Hope for Self-Harm Behaviors

Self-injury, also called self-harm, is the act of deliberately harming your own body, such as cutting, hitting or burning yourself. It’s typically not meant as a suicide attempt. Rather, self-injury is an unhealthy way to cope with emotional pain, intense anger and frustration.

Self Harm Behaviors

While self-injury may bring a momentary sense of calm and a release of tension, it’s usually followed by guilt and shame and the return of painful emotions. And with self-injury comes the possibility of more serious and even fatal self-aggressive actions.

Because self-injury is often done impulsively, it can be considered an impulse-control behavior problem. Self-injury may be linked to a variety of mental disorders, such as depression, eating disorders and borderline personality disorder.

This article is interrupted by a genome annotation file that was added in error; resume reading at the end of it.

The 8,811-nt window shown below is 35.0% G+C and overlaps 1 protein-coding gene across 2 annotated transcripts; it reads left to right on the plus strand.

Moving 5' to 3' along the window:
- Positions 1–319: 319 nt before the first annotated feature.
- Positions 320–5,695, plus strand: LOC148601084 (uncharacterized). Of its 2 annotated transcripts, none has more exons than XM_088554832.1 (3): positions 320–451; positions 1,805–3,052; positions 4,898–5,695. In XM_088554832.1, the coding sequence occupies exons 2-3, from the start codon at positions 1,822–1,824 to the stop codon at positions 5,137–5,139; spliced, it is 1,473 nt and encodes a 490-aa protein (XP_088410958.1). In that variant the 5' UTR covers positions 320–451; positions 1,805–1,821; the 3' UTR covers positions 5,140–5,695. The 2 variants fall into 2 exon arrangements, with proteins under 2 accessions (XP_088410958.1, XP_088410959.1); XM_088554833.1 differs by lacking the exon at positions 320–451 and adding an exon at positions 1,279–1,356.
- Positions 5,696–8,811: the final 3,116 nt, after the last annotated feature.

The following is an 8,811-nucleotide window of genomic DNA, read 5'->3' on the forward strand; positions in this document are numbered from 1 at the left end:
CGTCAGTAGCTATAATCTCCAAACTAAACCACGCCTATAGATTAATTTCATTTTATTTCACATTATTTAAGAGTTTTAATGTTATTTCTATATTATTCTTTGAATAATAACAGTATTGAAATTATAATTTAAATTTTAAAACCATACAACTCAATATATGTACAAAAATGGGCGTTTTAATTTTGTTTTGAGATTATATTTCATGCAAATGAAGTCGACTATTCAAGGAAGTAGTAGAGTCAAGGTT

If you’re injuring yourself, even in a minor way, or if you have thoughts of harming yourself, reach out for help. Any form of self-injury is a sign of larger issues that need to be addressed.

Woman That is Outdoords

When a Friend or Loved One is Hurting Themselves

If you have a friend or loved one who is self-injuring, you may be shocked and scared. Take all talk of self-injury seriously. Although you might feel that you’d be betraying a confidence, self-injury is too big a problem to ignore or to deal with alone.

Get the Support You Need

The experienced therapists at the Body Image Therapy Center can help you recognize the underlying anger, self-esteem or other issues that lead to destructive behaviors. We help you learn coping skills to deal with your anger and frustration in less self-destructive ways. With time, new skills at regulating your mood and behaviors take hold and self-harm fades to history.